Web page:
Brexit voting towns most likely to suffer

A new report has warned that towns who were more likely to vote leave in the EU referendum are the areas of the UK that could lose most from the Brexit process.

With votes for Brexit in fast growing and declining towns having a key role in shaping the ‘leave’ majority, the report finds that those in towns and regions that voted for Brexit will be most likely to suffer the worst consequences for at least the next 10 years.

New Powers, New Deals: Remaking British Towns after Brexit, published by the Carnegie Trust, is calling for more attention to be paid to Britain’s towns and for the creation of a UK-wide ‘towns deal’ to provide focus and support to towns after Brexit.

Duncan Maclennan, lead author of the report, said: “Our research tells us that those who voted to leave during Brexit were more likely to live in towns that have been neglected by policy makers. These difficulties primarily arose because of UK failures in manging places rather than membership of the EU.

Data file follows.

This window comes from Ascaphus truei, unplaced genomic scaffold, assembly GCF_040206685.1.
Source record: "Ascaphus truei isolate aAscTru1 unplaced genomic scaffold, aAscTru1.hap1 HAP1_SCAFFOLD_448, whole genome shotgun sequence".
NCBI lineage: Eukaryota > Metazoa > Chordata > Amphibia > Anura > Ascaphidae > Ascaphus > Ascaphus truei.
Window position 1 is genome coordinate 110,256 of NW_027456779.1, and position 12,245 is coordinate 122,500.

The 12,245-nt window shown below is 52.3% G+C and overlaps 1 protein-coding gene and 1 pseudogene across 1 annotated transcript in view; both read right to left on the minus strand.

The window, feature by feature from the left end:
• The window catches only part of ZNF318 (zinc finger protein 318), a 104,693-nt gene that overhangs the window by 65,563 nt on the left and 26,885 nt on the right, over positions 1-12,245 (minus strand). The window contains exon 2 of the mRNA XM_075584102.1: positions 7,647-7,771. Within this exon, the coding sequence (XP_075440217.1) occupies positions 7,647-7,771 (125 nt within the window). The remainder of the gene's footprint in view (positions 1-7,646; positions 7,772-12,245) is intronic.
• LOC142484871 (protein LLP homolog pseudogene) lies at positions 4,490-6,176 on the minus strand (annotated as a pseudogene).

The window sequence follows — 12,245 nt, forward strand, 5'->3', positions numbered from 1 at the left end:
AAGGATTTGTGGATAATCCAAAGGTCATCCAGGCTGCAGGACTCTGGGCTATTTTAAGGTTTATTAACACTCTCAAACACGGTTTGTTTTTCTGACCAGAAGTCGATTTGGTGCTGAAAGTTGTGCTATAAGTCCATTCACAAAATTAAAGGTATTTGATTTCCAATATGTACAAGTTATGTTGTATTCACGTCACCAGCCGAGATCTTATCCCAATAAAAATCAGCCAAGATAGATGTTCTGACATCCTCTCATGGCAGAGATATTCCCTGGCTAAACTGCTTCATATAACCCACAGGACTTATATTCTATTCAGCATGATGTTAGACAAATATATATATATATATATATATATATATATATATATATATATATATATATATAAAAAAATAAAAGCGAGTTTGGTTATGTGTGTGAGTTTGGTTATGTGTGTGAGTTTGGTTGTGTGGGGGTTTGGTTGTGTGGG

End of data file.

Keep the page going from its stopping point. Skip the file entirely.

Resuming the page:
“Brexit is more likely to exacerbate than resolve the difficulties of most UK towns and although it may be too soon to really know what the precise impact of Brexit on towns will be, it’s clear that there needs to be action now to ensure that present neglect ends. Towns therefore need to urgently rethink their economic futures, and this needs to be done whether Brexit is soft, hard or even cancelled.”

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